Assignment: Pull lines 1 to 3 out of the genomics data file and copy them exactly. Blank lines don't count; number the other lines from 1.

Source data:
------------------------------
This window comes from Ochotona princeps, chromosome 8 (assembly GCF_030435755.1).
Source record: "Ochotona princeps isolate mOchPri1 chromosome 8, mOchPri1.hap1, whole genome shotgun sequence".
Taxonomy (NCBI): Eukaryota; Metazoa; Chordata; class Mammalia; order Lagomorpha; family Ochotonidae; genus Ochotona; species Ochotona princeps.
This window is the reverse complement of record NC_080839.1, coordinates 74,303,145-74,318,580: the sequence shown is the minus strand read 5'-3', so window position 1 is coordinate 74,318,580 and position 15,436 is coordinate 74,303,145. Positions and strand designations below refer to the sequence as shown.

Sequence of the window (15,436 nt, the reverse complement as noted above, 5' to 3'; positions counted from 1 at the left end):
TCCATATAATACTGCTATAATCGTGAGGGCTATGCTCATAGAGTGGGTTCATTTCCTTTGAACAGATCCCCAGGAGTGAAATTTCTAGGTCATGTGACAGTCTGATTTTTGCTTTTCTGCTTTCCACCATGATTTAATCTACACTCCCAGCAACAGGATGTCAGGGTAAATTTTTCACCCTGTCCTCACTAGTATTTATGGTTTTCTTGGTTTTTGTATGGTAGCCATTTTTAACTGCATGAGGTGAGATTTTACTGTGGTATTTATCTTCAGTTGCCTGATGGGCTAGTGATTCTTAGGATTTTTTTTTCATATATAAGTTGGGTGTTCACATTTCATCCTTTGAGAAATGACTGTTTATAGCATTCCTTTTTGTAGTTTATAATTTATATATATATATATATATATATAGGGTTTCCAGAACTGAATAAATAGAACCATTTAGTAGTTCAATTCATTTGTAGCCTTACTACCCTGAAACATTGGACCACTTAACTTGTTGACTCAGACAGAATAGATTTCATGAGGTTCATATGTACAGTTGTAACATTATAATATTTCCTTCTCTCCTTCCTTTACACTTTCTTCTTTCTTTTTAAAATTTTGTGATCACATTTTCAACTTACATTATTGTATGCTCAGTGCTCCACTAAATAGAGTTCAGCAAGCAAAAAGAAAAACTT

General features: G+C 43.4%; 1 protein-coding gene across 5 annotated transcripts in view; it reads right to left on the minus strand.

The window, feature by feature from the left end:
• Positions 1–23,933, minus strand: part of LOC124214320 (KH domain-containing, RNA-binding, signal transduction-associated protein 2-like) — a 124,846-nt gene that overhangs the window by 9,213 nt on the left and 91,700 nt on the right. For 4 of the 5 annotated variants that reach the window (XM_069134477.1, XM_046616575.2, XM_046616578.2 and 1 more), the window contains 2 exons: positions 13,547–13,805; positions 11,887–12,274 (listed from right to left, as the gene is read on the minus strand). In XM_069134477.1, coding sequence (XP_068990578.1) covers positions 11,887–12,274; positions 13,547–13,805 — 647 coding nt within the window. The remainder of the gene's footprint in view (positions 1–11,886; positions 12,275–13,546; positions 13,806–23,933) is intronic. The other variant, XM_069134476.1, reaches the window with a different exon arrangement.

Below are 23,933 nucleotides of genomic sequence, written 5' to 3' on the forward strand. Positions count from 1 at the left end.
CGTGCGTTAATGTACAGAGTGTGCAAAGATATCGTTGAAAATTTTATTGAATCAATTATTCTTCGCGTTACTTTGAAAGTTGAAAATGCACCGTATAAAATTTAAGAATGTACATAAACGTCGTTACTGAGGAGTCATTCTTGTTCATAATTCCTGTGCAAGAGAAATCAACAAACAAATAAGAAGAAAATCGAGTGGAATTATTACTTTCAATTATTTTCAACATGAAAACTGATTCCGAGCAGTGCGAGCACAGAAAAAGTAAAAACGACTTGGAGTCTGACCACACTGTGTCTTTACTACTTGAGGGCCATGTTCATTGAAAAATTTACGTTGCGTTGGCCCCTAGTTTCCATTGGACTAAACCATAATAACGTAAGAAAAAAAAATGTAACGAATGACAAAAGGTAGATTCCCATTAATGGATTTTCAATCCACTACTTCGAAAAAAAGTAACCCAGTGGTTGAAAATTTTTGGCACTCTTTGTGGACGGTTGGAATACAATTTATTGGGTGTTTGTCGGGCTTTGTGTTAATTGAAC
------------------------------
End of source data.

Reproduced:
This window comes from Ochotona princeps, chromosome 8 (assembly GCF_030435755.1).
Source record: "Ochotona princeps isolate mOchPri1 chromosome 8, mOchPri1.hap1, whole genome shotgun sequence".
Taxonomy (NCBI): Eukaryota; Metazoa; Chordata; class Mammalia; order Lagomorpha; family Ochotonidae; genus Ochotona; species Ochotona princeps.